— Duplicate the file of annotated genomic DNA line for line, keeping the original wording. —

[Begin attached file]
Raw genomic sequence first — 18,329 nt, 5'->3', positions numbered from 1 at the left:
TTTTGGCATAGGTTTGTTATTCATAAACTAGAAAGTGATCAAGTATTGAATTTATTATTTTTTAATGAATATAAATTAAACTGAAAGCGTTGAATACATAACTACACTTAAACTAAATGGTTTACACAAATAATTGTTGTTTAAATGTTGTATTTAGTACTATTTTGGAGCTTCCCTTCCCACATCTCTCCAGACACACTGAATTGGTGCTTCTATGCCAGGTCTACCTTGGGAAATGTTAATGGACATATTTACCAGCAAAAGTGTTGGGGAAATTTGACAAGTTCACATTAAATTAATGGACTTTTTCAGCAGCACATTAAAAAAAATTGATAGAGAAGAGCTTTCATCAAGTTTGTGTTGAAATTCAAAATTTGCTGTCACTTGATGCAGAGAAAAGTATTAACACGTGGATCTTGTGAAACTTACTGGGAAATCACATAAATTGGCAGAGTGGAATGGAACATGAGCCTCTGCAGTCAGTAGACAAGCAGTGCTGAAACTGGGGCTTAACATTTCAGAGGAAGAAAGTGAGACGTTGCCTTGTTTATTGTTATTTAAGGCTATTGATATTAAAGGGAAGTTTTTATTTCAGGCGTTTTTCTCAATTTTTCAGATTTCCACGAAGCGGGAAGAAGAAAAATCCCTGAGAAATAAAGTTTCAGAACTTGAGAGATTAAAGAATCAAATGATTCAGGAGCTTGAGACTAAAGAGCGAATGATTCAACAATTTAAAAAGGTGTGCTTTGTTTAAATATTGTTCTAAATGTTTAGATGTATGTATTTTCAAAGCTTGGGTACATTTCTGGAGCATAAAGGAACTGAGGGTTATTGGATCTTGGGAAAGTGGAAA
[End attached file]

Raw genomic sequence first — 18,329 nt, 5'->3', positions numbered from 1 at the left:
TTTTGGCATAGGTTTGTTATTCATAAACTAGAAAGTGATCAAGTATTGAATTTATTATTTTTTAATGAATATAAATTAAACTGAAAGCGTTGAATACATAACTACACTTAAACTAAATGGTTTACACAAATAATTGTTGTTTAAATGTTGTATTTAGTACTATTTTGGAGCTTCCCTTCCCACATCTCTCCAGACACACTGAATTGGTGCTTCTATGCCAGGTCTACCTTGGGAAATGTTAATGGACATATTTACCAGCAAAAGTGTTGGGGAAATTTGACAAGTTCACATTAAATTAATGGACTTTTTCAGCAGCACATTAAAAAAAATTGATAGAGAAGAGCTTTCATCAAGTTTGTGTTGAAATTCAAAATTTGCTGTCACTTGATGCAGAGAAAAGTATTAACACGTGGATCTTGTGAAACTTACTGGGAAATCACATAAATTGGCAGAGTGGAATGGAACATGAGCCTCTGCAGTCAGTAGACAAGCAGTGCTGAAACTGGGGCTTAACATTTCAGAGGAAGAAAGTGAGACGTTGCCTTGTTTATTGTTATTTAAGGCTATTGATATTAAAGGGAAGTTTTTATTTCAGGCGTTTTTCTCAATTTTTCAGATTTCCACGAAGCGGGAAGAAGAAAAATCCCTGAGAAATAAAGTTTCAGAACTTGAGAGATTAAAGAATCAAATGATTCAGGAGCTTGAGACTAAAGAGCGAATGATTCAACAATTTAAAAAGGTGTGCTTTGTTTAAATATTGTTCTAAATGTTTAGATGTATGTATTTTCAAAGCTTGGGTACATTTCTGGAGCATAAAGGAACTGAGGGTTATTGGATCTTGGGAAAGTGGAAA